A ‘moment of truth’: Ukrainians returning to fight

Many queues had been there for about two hours as light snow fell and temperatures hovered around zero. Despite the delays, the mood was challenging. While some said they would pick up children and return safely to Poland, many others said they would stay in Ukraine. Many passengers found themselves abroad on vacation or at work when Russia invaded. (Ukraine has been traveling visa-free with the European Union since 2016.)

Yaroslava Pylypenko, 25, a lecturer in the central Ukrainian town of Vinnitsa, was attending a conference in Greece when Russia launched its war. She was returning to join her students, to whom she did not want to give lessons on Zoom. “Vinnitsa is calm and peaceful,” she said, pointing out that there was no fighting there.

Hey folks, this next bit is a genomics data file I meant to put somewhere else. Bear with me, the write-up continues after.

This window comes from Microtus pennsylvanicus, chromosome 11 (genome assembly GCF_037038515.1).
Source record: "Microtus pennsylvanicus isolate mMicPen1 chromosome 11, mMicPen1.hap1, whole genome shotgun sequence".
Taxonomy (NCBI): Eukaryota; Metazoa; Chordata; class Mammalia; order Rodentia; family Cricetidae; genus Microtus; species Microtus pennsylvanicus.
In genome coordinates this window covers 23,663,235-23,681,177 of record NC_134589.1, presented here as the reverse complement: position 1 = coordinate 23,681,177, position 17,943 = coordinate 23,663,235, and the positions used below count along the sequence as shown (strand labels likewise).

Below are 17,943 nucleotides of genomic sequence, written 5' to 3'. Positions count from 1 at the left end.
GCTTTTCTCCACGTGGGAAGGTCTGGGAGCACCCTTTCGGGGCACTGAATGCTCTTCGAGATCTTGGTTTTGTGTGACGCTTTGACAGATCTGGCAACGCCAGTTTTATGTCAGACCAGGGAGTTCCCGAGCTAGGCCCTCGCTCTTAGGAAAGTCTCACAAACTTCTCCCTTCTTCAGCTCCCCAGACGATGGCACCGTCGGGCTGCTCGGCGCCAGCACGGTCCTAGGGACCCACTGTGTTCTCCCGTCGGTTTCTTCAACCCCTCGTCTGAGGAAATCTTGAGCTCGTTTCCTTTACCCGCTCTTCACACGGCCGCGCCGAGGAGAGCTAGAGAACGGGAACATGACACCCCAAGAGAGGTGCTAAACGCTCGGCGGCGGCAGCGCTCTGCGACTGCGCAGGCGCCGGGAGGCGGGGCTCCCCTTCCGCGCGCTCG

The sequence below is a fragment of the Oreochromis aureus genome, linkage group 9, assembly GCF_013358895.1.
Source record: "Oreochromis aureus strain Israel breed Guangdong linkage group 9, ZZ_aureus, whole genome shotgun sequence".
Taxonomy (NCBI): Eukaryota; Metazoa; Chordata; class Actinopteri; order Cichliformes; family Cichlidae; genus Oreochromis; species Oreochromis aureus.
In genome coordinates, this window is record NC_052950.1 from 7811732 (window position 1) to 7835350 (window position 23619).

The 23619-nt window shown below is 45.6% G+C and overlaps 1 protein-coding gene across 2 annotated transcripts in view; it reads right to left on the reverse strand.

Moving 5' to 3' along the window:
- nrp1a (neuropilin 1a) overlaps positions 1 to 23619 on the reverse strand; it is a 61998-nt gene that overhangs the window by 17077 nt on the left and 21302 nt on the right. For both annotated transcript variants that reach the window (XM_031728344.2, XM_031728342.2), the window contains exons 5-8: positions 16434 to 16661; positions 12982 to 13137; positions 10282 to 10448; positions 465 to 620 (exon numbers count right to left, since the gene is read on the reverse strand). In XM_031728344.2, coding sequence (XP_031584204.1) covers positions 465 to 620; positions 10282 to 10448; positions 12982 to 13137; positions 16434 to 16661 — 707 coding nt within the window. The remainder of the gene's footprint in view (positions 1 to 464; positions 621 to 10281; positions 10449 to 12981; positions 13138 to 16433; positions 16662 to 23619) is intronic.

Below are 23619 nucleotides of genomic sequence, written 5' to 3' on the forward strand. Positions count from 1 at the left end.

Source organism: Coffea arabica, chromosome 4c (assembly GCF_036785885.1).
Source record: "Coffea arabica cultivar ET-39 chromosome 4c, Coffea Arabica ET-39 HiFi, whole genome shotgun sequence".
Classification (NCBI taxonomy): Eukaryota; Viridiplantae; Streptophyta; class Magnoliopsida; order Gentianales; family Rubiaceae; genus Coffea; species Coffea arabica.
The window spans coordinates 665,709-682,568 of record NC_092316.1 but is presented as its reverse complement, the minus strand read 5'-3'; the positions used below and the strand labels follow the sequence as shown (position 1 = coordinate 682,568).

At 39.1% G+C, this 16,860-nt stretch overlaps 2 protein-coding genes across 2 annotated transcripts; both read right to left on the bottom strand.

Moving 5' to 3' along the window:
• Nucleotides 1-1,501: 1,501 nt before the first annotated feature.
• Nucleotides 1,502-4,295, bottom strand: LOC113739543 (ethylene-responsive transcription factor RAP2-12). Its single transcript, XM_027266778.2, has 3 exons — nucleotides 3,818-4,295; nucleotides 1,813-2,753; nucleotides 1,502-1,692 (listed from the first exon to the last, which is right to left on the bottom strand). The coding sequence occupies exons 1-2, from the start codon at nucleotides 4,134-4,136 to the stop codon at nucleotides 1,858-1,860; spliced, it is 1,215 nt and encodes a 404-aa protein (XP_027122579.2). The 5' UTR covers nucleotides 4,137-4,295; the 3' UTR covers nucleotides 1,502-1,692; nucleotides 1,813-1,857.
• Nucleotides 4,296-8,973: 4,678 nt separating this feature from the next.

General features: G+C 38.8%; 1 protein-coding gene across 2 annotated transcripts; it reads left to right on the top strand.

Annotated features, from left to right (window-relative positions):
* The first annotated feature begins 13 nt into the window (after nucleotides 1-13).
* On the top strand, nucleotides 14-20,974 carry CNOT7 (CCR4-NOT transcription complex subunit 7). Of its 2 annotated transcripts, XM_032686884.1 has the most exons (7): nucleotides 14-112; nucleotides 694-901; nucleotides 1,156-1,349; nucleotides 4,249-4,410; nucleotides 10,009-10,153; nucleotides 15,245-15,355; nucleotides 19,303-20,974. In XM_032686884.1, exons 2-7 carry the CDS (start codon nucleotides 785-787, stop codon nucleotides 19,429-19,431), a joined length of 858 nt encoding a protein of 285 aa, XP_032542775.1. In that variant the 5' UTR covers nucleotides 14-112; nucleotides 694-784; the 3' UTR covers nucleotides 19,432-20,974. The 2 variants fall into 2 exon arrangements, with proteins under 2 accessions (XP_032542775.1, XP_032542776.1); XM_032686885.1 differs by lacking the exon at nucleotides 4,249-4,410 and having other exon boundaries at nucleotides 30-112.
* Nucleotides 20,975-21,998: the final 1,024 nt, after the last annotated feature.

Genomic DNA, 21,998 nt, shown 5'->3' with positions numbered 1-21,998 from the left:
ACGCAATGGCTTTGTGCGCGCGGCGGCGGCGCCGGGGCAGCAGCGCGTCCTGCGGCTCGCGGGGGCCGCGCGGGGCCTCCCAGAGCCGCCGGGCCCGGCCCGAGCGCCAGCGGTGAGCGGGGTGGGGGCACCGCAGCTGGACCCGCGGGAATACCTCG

Olya, 25, and Michael, 27, who like many who went to volunteer or fight declined to give a surname, were on vacation in Austria. “Our parents told us not to go, but we had to go back to Ukraine to help,” she said. They were heading to the western town of Ternopil to find their son. They weren’t sure exactly how they were going to help the huge volunteer effort, but they brought back a bag full of power banks that charge cell phones. “We like to travel, but we are very proud of our country, there is only Ukraine,” Olya said.

Slava, 37, was working on a merchant ship in the Mediterranean Sea off the coast of Italy when Russia invaded Ukraine. Having served in the Ukrainian army, he was eager to join the territorial defense or join the armed forces. He had crossed four countries to get to Prezmysl. The decision to return was “easy”, he said. “I felt calmer the closer I got to the border,” he said. “It’s a moment of truth.”

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